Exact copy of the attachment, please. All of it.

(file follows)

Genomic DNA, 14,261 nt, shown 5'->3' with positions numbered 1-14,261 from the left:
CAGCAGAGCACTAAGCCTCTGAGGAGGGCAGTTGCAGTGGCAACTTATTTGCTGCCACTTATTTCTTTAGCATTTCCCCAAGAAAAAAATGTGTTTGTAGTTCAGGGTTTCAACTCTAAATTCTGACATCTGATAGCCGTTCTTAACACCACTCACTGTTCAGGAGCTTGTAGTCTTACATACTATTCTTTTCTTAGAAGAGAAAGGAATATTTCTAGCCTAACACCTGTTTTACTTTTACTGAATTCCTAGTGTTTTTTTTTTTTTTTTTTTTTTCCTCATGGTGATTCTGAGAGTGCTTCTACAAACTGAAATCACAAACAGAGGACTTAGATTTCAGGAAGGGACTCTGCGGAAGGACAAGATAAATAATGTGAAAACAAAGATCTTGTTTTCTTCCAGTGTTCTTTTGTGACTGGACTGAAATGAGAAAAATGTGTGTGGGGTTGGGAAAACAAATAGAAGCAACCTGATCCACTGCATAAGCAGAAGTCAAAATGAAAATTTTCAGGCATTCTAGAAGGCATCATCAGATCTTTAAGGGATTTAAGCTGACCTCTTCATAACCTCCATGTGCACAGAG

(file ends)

Genomic DNA, 14,261 nt, shown 5'->3' with positions numbered 1-14,261 from the left:
CAGCAGAGCACTAAGCCTCTGAGGAGGGCAGTTGCAGTGGCAACTTATTTGCTGCCACTTATTTCTTTAGCATTTCCCCAAGAAAAAAATGTGTTTGTAGTTCAGGGTTTCAACTCTAAATTCTGACATCTGATAGCCGTTCTTAACACCACTCACTGTTCAGGAGCTTGTAGTCTTACATACTATTCTTTTCTTAGAAGAGAAAGGAATATTTCTAGCCTAACACCTGTTTTACTTTTACTGAATTCCTAGTGTTTTTTTTTTTTTTTTTTTTTTCCTCATGGTGATTCTGAGAGTGCTTCTACAAACTGAAATCACAAACAGAGGACTTAGATTTCAGGAAGGGACTCTGCGGAAGGACAAGATAAATAATGTGAAAACAAAGATCTTGTTTTCTTCCAGTGTTCTTTTGTGACTGGACTGAAATGAGAAAAATGTGTGTGGGGTTGGGAAAACAAATAGAAGCAACCTGATCCACTGCATAAGCAGAAGTCAAAATGAAAATTTTCAGGCATTCTAGAAGGCATCATCAGATCTTTAAGGGATTTAAGCTGACCTCTTCATAACCTCCATGTGCACAGAG